That’ s right, a space elevator. This is a serious effort from a number of groups to develop an elevator that could be used to transport stuff – and people – between the earth and space. Conceptually it is a 62,000 mile carbon nanotube composite ribbon that will use mechanical lifters moving up and down the ribbon. It has progessed to the point that LiftPort, one of the companies involved, completed a successful 1,000 foot test of the ribbon and lifter on Sept. 20th.
You can check out their staff blog here
Since I am into historical geography and Historical GIS, I though I would change it up a little and showcase a nice site that uses ESRI’s ArcIMS to display GIS layers and historic maps of Shanghai, China. This project was done by a group at the University of Lyon in France
Check out Virtual Shanghai here
If you’re into volcanoes, the USGS is releasing a 20-minute video which gives a summary of activity at Mount St. Helens over the past year. Details of the release will be available after the news event today, which was scheduled for 10am PDT (1pm EDT)
Via Spatial News
If you want to know where to find anything about maps and mapping on the Internet, check out Odden’s Bookmarks. It’s a mapping-related links site maintained by the University of Utrecht Faculty of Geosciences that has a handy search function.
Link to it here
This is a feature article from the August issue of GeoWorld that gives an overview of open source GIS tools. Since I have to admit that I am not that familiar with using open source stuff for GIS applications, I thought it was a good introduction.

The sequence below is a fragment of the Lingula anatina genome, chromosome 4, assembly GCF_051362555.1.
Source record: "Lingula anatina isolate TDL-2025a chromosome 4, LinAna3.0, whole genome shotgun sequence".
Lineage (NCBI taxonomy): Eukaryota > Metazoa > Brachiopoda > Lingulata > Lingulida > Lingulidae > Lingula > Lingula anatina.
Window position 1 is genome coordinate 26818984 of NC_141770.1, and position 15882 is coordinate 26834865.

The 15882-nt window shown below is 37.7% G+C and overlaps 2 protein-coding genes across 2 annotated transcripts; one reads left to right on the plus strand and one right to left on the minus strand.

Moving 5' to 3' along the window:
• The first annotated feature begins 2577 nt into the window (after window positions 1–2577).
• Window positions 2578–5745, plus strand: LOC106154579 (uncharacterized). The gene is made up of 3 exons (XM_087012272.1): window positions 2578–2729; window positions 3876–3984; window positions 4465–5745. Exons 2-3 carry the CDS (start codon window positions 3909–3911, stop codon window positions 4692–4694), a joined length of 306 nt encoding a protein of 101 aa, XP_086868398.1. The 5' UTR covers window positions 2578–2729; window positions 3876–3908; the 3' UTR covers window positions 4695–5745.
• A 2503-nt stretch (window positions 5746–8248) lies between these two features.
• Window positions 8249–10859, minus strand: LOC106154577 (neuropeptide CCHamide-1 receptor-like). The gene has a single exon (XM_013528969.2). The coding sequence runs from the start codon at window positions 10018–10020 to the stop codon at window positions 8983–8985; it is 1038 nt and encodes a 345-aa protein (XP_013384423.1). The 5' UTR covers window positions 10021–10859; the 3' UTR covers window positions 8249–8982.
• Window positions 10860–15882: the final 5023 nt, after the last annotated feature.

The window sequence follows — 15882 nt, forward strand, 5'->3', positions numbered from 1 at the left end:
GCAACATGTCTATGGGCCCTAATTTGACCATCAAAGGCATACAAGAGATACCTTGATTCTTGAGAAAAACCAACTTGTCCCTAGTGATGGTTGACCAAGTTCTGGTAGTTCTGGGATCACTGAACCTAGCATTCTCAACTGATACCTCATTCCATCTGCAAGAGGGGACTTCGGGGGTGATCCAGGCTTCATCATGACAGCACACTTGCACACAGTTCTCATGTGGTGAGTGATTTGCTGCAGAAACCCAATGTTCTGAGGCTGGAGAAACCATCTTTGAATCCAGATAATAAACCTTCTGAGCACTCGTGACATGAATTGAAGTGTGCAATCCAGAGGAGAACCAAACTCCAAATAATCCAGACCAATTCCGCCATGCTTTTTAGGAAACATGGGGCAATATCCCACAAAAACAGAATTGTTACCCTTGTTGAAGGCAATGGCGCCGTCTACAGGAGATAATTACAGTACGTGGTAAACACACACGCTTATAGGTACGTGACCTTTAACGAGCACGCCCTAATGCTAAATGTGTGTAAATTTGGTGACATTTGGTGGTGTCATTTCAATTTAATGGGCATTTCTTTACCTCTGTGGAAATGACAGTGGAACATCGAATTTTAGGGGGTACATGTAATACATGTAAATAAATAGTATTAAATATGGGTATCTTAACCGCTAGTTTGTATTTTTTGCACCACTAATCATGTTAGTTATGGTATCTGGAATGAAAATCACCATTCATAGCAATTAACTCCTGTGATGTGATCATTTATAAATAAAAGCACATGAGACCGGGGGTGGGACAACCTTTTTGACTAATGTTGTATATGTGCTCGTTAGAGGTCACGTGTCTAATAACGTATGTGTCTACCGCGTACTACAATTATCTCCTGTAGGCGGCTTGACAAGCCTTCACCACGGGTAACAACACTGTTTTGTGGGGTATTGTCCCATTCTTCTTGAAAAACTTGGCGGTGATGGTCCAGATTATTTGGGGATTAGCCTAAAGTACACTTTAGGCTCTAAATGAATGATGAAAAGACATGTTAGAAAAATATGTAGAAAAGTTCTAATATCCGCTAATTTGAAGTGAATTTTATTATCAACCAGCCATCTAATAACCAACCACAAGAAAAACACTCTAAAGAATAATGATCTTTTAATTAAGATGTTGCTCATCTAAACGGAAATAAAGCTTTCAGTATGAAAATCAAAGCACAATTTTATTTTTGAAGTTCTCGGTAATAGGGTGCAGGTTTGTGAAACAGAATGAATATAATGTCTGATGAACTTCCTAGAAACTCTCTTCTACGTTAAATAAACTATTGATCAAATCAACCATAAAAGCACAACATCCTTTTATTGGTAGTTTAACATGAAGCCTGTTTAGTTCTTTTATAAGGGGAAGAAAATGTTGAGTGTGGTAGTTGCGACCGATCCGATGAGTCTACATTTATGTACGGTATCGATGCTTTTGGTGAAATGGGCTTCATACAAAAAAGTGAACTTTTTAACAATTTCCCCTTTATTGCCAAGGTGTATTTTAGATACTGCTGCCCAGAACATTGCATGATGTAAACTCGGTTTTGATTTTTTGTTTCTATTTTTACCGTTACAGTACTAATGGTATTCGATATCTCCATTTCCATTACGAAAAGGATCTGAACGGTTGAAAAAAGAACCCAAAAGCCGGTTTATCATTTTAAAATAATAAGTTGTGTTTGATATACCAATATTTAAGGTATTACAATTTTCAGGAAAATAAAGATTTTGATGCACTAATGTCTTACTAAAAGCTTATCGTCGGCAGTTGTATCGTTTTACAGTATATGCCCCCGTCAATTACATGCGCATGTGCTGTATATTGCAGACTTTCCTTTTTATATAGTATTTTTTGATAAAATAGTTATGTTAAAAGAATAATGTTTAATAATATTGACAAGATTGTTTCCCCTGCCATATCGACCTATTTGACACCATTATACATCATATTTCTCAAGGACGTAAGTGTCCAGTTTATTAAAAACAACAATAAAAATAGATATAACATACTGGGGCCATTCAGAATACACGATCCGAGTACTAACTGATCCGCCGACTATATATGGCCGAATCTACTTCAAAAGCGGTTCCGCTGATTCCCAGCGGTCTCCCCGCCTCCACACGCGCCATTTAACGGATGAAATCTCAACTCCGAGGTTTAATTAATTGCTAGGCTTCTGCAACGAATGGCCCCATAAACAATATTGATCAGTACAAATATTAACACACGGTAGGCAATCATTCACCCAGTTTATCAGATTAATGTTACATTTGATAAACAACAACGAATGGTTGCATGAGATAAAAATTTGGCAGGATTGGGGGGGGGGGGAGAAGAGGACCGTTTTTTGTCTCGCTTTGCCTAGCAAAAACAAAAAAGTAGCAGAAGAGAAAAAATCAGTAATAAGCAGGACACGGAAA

You can read the article on Geoplace
IBM and Maersk (Danish shipping company) announced they are teaming up on a project to provide real-time wireless tracking for cargo ships, via a device attached to individual cargo containers. They’re actually going to start testing this fall.
Read the article here
I just saw this article on Geocommunity. Apparently , a private company called Mapflow is teaming up with the Dublin Transportation Office (Ireland) to do a feasibility study on the use of satellite technology to track cars in real-time, and then charge drivers for the distance they travelled on the toll road. The study is also being funded by the European Space Agency. Yeah……. I think I will leave it at that, and let you read the article
GITA will be holding its first ever online convention and exposition, from October 1st to December 31st. There will be 2 sessions of speakers, and registered users can view the sessions anytime during that session’s run. Session 1 will be October 1st-Nov. 14, and the speakers include Karen Ball from Intergraph and Jack Dangermond, head of ESRI. Theregistration is free, and the form is available at http://www.recyber.com/preconventiongita/
For more information on GITA, visit their website
In the September issue of GeoWorld, Daniel Sui has a short article discussing the notion of a humanistic GIScience and how geospatial technologies can play a broader role in defining and representing complexe realities
You can read the article here
Yes, that’s right. According to the press release, this new personal GPS unit has full GPS capabilities, e-911, two-way voice speaker phone, and programmable buttons for one-touch dialing, and is the size of a key chain. However, it costs almost $500 and, after the first year, loos like you have to pay for the GPS services. Still, if money is no object….
Here is a link to the article:
and the NOWTRAQ website
(Via SpatialNews.com at GeoCommunity)